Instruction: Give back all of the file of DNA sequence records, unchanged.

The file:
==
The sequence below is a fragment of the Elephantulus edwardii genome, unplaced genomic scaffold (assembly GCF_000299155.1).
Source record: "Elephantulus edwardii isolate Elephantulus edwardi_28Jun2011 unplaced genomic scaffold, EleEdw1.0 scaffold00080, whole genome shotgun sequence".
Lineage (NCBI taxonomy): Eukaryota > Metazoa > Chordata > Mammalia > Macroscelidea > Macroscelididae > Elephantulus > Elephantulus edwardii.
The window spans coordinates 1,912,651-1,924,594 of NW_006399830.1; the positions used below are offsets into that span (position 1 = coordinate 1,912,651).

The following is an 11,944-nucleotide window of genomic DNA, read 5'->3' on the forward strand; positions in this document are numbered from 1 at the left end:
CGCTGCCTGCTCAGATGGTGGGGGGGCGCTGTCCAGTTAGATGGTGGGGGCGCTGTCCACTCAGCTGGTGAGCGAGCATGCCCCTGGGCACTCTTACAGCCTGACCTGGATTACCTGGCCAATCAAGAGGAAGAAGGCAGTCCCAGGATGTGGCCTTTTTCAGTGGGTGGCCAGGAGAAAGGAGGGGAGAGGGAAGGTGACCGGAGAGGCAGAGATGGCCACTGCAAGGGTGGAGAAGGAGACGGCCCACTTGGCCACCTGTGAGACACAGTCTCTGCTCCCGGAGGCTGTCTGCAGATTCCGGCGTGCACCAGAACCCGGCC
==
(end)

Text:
The sequence below is a fragment of the Elephantulus edwardii genome, unplaced genomic scaffold (assembly GCF_000299155.1).
Source record: "Elephantulus edwardii isolate Elephantulus edwardi_28Jun2011 unplaced genomic scaffold, EleEdw1.0 scaffold00080, whole genome shotgun sequence".
Lineage (NCBI taxonomy): Eukaryota > Metazoa > Chordata > Mammalia > Macroscelidea > Macroscelididae > Elephantulus > Elephantulus edwardii.
The window spans coordinates 1,912,651-1,924,594 of NW_006399830.1; the positions used below are offsets into that span (position 1 = coordinate 1,912,651).

The following is an 11,944-nucleotide window of genomic DNA, read 5'->3' on the forward strand; positions in this document are numbered from 1 at the left end:
CGCTGCCTGCTCAGATGGTGGGGGGGCGCTGTCCAGTTAGATGGTGGGGGCGCTGTCCACTCAGCTGGTGAGCGAGCATGCCCCTGGGCACTCTTACAGCCTGACCTGGATTACCTGGCCAATCAAGAGGAAGAAGGCAGTCCCAGGATGTGGCCTTTTTCAGTGGGTGGCCAGGAGAAAGGAGGGGAGAGGGAAGGTGACCGGAGAGGCAGAGATGGCCACTGCAAGGGTGGAGAAGGAGACGGCCCACTTGGCCACCTGTGAGACACAGTCTCTGCTCCCGGAGGCTGTCTGCAGATTCCGGCGTGCACCAGAACCCGGCC